{25} I submit that such a result would not serve the ends of justice and are not necessary to protect the jury process and jurors from undue intrusion. Even Robles — one of the cases most heavily relied upon by the federal rule committee commentary — noted that the Fifth Circuit had held "that [R]ule 606([B]) does not bar juror testimony as to whether the verdict delivered in open court was actually that agreed upon by the jury." 862 F.2d at 1207. Robles then went on to limit the rule to the very narrow type of "clerical" error described by the committee commentary we now follow. Robles does not explain, however, why its prior formulations were not workable or why cases such as Attridge were wrong. Our suggestions concerning polling the jury are valid, but polling will not correct a jury's simple misreading, for example, of a comparative negligence verdict form.


On the questions submitted, the jury finds as follows:

Question No. 1: Was [Defendant] negligent?

Answer: Yes[.]

If the answer to Question No. 1 is "No[,"] you are not to answer further questions. Your foreperson must sign this special verdict, which will be your verdict for [Defendant] and against [Plaintiff], and you will all return to open court.

If the answer to Question No. 1 is "Yes[,"] you are to answer Question No. 2.

Question No. 2: Was any negligence of [Defendant a cause of [P]laintiffs injuries and damages?

Answer: Yes[.]

If the answer to Question No. 2 is "No[,"] you are not to answer further questions. Your foreperson must sign this special verdict, which will be your verdict for [Defendant] and against [Plaintiff], and you will return to open court.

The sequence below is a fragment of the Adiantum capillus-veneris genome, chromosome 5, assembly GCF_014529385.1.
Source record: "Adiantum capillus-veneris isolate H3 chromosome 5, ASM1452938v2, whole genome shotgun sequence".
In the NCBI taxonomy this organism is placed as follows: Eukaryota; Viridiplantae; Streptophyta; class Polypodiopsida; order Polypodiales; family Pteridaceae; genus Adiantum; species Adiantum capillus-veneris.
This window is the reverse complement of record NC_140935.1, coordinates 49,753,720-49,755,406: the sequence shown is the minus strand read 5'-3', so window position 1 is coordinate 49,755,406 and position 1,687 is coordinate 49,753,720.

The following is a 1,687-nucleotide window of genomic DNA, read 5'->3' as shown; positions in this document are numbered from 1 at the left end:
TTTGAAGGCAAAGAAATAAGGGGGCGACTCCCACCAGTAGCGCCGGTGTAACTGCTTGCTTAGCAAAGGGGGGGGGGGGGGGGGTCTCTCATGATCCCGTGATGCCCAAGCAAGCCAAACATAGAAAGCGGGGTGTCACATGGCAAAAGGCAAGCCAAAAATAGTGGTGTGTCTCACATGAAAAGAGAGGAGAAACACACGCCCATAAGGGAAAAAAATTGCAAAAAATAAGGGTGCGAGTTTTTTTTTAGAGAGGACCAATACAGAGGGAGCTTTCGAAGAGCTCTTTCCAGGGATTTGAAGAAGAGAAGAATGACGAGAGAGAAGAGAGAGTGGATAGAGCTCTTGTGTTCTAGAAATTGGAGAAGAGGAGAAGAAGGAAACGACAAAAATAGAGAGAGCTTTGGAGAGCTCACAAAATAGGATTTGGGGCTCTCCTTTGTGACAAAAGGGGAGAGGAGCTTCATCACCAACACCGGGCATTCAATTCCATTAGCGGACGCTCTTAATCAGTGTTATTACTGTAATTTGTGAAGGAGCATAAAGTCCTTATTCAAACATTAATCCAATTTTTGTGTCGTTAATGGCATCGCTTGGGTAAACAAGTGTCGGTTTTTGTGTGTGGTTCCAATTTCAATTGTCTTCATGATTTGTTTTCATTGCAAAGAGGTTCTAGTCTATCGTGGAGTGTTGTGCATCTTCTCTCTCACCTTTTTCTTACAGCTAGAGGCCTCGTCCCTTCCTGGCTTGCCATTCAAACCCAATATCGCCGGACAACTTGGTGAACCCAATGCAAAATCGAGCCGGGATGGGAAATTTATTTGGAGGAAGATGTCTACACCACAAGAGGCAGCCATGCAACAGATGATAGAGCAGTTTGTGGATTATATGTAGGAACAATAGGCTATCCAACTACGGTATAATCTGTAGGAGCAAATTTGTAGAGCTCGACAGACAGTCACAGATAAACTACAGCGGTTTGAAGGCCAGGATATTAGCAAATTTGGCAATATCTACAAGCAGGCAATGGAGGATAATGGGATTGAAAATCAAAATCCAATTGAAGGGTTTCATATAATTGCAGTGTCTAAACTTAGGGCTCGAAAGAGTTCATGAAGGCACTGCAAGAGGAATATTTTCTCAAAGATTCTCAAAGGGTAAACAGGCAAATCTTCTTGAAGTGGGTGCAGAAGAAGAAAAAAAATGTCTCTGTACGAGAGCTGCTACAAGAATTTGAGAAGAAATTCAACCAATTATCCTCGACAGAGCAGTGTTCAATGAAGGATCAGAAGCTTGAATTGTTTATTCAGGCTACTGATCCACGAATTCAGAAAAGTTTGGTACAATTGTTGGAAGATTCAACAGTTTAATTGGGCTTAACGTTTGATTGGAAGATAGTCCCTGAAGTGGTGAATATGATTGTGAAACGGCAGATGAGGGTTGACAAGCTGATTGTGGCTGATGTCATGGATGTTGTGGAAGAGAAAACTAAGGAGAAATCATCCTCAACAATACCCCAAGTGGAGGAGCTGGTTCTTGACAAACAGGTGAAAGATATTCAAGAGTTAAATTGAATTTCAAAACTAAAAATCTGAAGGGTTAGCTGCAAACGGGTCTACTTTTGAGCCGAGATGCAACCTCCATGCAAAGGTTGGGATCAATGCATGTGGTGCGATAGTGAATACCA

If the answer to Question No. 2 is "Yes[,"] you are to answer the remaining questions on this special verdict form. When as many as ten of you have agreed upon each of your answers, your foreperson must sign this special verdict, and you will all return to open court.

Question No. 3: In accordance with the damage instructions given by the court, we find the total amount of damages suffered by [ P]laintiff . . . to be $4,784[.] (HerefJ enter the total amount of damages without any reduction for comparative negligence[.)]

Question No. 4: Compare the negligence of the following persons and find a percentage for each. The total of the percentages must equal 100%, but the percentage for any one or more of the persons named may be zero if you find that such person was not negligent or that any negligence on the part of such person was not a cause of damage.

[Plaintiff] 0%

Carlos Romero 80%

[Defendant] 20%

100% TOTAL

The court will multiply the percentage of [D]efendant times [Plaintiffs] total damages as found by the jury under Question No. 3. The court will then enter judgment for [P]laintiff against [D]efendant in the proportion of damages as to that defendant. If the percentage found by the jury for any one defendant is zero, then the court will enter judgment for that defendant and against [P]laintiff as to that defendant.

Summaries of

Shadoan v. Cities of Gold Casino

Court of Appeals of New Mexico
Nov 12, 2009
147 N.M. 444 (N.M. Ct. App. 2009)

determining that in a motion for new trial, it was error to consider affidavits of jurors stating the amount they intended to award the plaintiff, stating "[t]o hold otherwise would make deliberations reviewable, and the final authority of a verdict would not be by jury, but by a reviewing court"

Summary of this case from Stromei v. Rayellen Res., Inc.

pointing out that appellate courts are not in a position to evaluate the value of a plaintiff's pain and suffering, and may not speculate as to what the amounts might have been

Summary of this case from Becerra v. Allstate Ins. Co.
Case details for

Shadoan v. Cities of Gold Casino

Case Details

Full title:Donna S. SHADOAN, Plaintiff-Appellee, v. CITIES OF GOLD CASINO, Pojoaque…

Court:Court of Appeals of New Mexico

Date published: Nov 12, 2009


147 N.M. 444 (N.M. Ct. App. 2009)
2010 NMCA 2
224 P.3d 671